“Be yourself; everyone else is already taken.”―Oscar Wilde
We all try to be perfect. We criticize ourselves for making mistakes. We “filter” our personalities. We say what we think people want to hear. We try to fit in, to conform.
The worst part of this is we assume other people actually care that much.
The fact is, people are too occupied worrying about their own self to have any time worrying about us. If they gossip about you, it’s actually more a reflection of them than you.
A fact: People are selfish, inward creatures.
I learned about the concept known as “egoism” during my brief 2 year stint in college. This concept states that all individuals only act in their own self-interest. This always stuck with me because it made so much sense, and I now believe it to be an absolute law of human nature.
If a person devotes his or her life to helping those in need, they are doing so because you they choose to do so. They are making the choice because they want to. Whatever they get out of it is what makes them choose—Ergo: selfish.
If you give up your life to save another, you are doing so because you want to do so (selfish). If you are generous, you are generous because you want to (selfish).
Anytime you do anything, you are choosing to do that anything and no matter how “selfless” seeming it is, it is actually a purely selfish endeavor. This is because of choice.
Everything is choice. When you exercise choice, you are exercising self-interest. It’s as simple as that.
Of course, society has a fascination with hero-worship and the need to separate things into good and bad. We like having things simple to understand that also play to our idea of good and bad.
The thing is, it’s all opinion.
Now, do I think the world would be a better place if there were more people acting selfishly altruistically? Obviously. I’m sure most of us could agree on that.
The world doesn’t need less selfish people, it needs more selfish people aligning thyself selfishness altruistically.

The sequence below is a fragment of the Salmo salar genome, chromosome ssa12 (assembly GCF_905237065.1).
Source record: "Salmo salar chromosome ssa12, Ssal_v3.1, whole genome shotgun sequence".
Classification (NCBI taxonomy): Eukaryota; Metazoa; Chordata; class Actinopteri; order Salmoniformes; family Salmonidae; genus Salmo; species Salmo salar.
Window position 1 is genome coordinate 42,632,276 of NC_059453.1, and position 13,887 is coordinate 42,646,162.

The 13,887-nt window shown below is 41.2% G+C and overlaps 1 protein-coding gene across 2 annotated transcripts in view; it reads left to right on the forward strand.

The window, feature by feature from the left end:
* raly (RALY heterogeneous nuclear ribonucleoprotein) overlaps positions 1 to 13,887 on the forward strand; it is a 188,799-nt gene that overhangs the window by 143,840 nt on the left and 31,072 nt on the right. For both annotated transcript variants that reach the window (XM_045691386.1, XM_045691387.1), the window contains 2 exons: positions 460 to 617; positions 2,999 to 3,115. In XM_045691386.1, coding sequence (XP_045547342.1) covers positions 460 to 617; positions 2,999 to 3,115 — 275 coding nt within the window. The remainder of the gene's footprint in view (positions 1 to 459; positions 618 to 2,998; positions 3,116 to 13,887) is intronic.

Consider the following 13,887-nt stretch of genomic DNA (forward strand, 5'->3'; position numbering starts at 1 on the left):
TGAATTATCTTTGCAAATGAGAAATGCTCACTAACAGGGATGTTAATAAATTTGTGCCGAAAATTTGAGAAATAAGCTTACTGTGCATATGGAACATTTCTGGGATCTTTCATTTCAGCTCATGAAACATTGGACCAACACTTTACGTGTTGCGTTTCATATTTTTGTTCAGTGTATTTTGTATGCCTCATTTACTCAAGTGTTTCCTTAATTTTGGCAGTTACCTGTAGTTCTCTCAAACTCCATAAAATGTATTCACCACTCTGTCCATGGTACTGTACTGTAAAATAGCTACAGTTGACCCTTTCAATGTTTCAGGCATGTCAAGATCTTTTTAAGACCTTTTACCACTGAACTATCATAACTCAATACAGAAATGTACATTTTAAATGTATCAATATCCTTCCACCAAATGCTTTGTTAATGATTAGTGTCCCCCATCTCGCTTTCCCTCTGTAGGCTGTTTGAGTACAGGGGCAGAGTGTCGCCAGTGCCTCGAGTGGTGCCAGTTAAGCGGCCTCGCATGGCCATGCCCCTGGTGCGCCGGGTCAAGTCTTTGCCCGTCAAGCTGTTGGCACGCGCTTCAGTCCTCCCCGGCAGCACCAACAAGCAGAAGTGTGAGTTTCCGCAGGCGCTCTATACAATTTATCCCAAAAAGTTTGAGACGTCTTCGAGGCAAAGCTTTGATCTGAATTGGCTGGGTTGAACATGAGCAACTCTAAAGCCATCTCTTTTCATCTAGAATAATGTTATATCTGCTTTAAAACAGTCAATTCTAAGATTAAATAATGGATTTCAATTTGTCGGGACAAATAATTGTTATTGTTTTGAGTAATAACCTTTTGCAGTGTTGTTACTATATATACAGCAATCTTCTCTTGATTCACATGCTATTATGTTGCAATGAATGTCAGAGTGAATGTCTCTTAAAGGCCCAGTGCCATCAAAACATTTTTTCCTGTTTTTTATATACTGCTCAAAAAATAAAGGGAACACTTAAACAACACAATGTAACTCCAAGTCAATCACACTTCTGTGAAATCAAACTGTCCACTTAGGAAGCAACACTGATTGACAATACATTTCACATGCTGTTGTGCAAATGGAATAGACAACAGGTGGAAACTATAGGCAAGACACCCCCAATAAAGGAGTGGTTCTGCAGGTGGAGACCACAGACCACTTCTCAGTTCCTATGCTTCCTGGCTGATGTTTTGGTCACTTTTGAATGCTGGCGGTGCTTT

Think about Bill Gates. Damn what a selfish dude. He will likely go down in history as the most generous man ever. Selfish!!!
We need to all accept the fact that we are all selfish. Then, we need to realize that by working together—which means to put others first at times even if it is disadvantageous to us—we end up benefiting ourselves in the long run. (Again, selfish.)
Like they always say, “To receive you must first give.” Even in this statement there is “selfish” implication.
So, what’s the point to all this? Well, there’s a couple, but the most glaring to me is the fact that we get so upset—and confused—when we suffer at the hands of others “selfish” behavior. I’ve battled this suffering my entire life.
You give and give and give and you expect it to be returned. Then, when it isn’t returned the way you expect, you feel hurt, angry, and even sometimes, start losing faith in humanity.
This suffering stems from a lack of understanding human nature. If we understand that people do things in their own self-interest, and that sometimes this self-interest will not align with others, we are better off.
Those of you that would consider yourselves “generous” will have to accept the fact that your generosity will never be returned tit-for-tat the way it was given. This is a rule of the universe. The same goes for love, relationships, friendships, partners, family, just about everything.
You will always feel like you deserve to be more loved, more thought of, more appreciated, more reciprocated. Unfortunately, you will never fulfill these expectations the way your brain wants them fulfilled (and if by some miracle you find someone that does fulfill them, you should do everything you can to keep that person in your life).
But you can’t let this harden you and change who you are. If you think about it, doing so would make zero sense considering you are generous and giving because you want to be generous and giving. Your generosity is about you and not what you receive in return.
Yes, the world needs more selfishly altruistic people. Do not fret when the world acts selfishly yet not altruistically in your favor. That’s just life.